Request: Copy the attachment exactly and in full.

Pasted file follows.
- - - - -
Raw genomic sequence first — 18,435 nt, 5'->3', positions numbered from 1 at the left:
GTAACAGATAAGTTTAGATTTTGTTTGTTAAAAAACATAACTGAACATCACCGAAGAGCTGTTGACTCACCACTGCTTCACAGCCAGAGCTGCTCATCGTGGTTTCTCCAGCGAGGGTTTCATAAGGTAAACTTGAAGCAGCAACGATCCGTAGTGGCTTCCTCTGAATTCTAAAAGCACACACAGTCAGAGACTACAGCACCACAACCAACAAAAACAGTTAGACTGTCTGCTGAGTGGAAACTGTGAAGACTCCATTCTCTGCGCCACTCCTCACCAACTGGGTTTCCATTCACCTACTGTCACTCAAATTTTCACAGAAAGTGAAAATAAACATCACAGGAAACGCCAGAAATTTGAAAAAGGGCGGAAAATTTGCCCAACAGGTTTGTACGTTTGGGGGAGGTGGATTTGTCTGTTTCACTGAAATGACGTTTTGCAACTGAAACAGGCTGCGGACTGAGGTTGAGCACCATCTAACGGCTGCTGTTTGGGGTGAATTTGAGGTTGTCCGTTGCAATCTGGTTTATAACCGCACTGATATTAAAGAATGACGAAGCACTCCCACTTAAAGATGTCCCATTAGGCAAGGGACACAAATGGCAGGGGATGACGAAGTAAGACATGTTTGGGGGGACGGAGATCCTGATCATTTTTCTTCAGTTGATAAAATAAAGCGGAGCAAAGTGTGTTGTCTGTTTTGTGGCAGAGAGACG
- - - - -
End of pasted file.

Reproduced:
Raw genomic sequence first — 18,435 nt, 5'->3', positions numbered from 1 at the left:
GTAACAGATAAGTTTAGATTTTGTTTGTTAAAAAACATAACTGAACATCACCGAAGAGCTGTTGACTCACCACTGCTTCACAGCCAGAGCTGCTCATCGTGGTTTCTCCAGCGAGGGTTTCATAAGGTAAACTTGAAGCAGCAACGATCCGTAGTGGCTTCCTCTGAATTCTAAAAGCACACACAGTCAGAGACTACAGCACCACAACCAACAAAAACAGTTAGACTGTCTGCTGAGTGGAAACTGTGAAGACTCCATTCTCTGCGCCACTCCTCACCAACTGGGTTTCCATTCACCTACTGTCACTCAAATTTTCACAGAAAGTGAAAATAAACATCACAGGAAACGCCAGAAATTTGAAAAAGGGCGGAAAATTTGCCCAACAGGTTTGTACGTTTGGGGGAGGTGGATTTGTCTGTTTCACTGAAATGACGTTTTGCAACTGAAACAGGCTGCGGACTGAGGTTGAGCACCATCTAACGGCTGCTGTTTGGGGTGAATTTGAGGTTGTCCGTTGCAATCTGGTTTATAACCGCACTGATATTAAAGAATGACGAAGCACTCCCACTTAAAGATGTCCCATTAGGCAAGGGACACAAATGGCAGGGGATGACGAAGTAAGACATGTTTGGGGGGACGGAGATCCTGATCATTTTTCTTCAGTTGATAAAATAAAGCGGAGCAAAGTGTGTTGTCTGTTTTGTGGCAGAGAGACG